On Friday, the city began a regular sweep of the homeless encampment beneath the Pontchartrain Expressway. The city removes trash and debris weekly, rectifying code violations. On this occasion a homeless man, “John,” had placed a Christmas tree next to his tent and other belongings. City workers unceremoniously hurled it into a garbage truck as trash.
On the fourth day of the ancient Jewish holiday of Hanukkah, President Barack Obama told an audience of 500 people that freedom can prevail over tyranny. Hope can triumph over despair. Light can prevail over darkness.
Today we are seeking the light in two divisive issues, Donald Trump’s controversial call to block the entry of all Muslim refugees to the United States, and the best solution on our very own monument controversy. Though very different, both issues are bringing out the best and worst in people and reminding us of dark times in our past.
The sale of alcoholic beverages at a neighborhood café on Panola Street and outdoor seating for a fast-food fried chicken restaurant on St. Charles Avenue were both granted initial approval by city planning officials on Tuesday.
A request to demolish part of a Laurel Street home to prepare for an addition was rejected by city officials on Monday afternoon, but requests regarding two homes on Toledano and Amelia streets were approved.
Despite construction underway on nearly every major transporation artery in Uptown New Orleans less than two months away from Mardi Gras, the City Council approved a 2016 parade schedule this week that suggests krewes follow their traditional routes.
The facilities operated by the Audubon Nature Institute are unquestionably premiere attractions for families in our region. Forty years ago, a 20-something geeky but industrious low-level employee of the City Planning Commission named Ron Forman caught the eye of then mayor Moon Landrieu who had been frequently embarrassed by the conditions and management at the run-down Audubon Zoo. He quickly dispensed the young Forman to clean it up. Without weeks, the director resigned, Forman took charge and over time convinced New Orleans business and Uptown communities that the zoo was worth supporting.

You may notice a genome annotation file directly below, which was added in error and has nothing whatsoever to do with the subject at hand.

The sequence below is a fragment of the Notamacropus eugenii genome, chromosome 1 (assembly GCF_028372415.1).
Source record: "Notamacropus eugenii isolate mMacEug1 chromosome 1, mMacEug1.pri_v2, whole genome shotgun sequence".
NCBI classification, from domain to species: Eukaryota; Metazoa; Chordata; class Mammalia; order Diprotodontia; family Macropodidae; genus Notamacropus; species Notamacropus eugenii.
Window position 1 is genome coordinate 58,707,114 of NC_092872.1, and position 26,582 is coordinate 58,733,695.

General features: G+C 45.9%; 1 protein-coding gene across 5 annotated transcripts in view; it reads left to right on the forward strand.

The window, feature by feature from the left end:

Low water pressure is expected along two blocks of Joseph Street on Thursday to facilitate construction of a new water line serving the area, according to the Sewerage & Water Board of New Orleans.
There are few silver linings to the spate of high-profile violent crimes in New Orleans of late, but there is one thing we can be confident of: that our criminal class is staggeringly incompetent.
Three major new Uptown developments that together represent more than 350 residential units all received City Council approval Thursday, despite neighbors’ objections to one of the projects and the developers’ desire for more density at another.
Yesterday’s announcements about the rise of armed robberies and that Councilmembers Jason Williams and Susan Guidry want to prioritize funding for 911 operators both illustrate the importance of better funding agencies involved in criminal justice.
“We are one mistake away from disaster and tragedy,” said Williams, who serves as Council President. “And it is unacceptable.”
Over at Eater New Orleans, Gwendolyn Knapp sums up the ill-fated “Jack & Jake’s” grocery project quite aptly – as a money pit.
The project began in 2011, when Alembic Community Development bought the former Myrtle Banks Elementary School on Oretha Castle Haley Boulevard. The school, built in 1910, had closed in 2002 and was gutted by fire in 2008. The Orleans Parish School Board had already determined that it wasn’t cost-effective to preserve the building, but Alembic was determined to save the façade.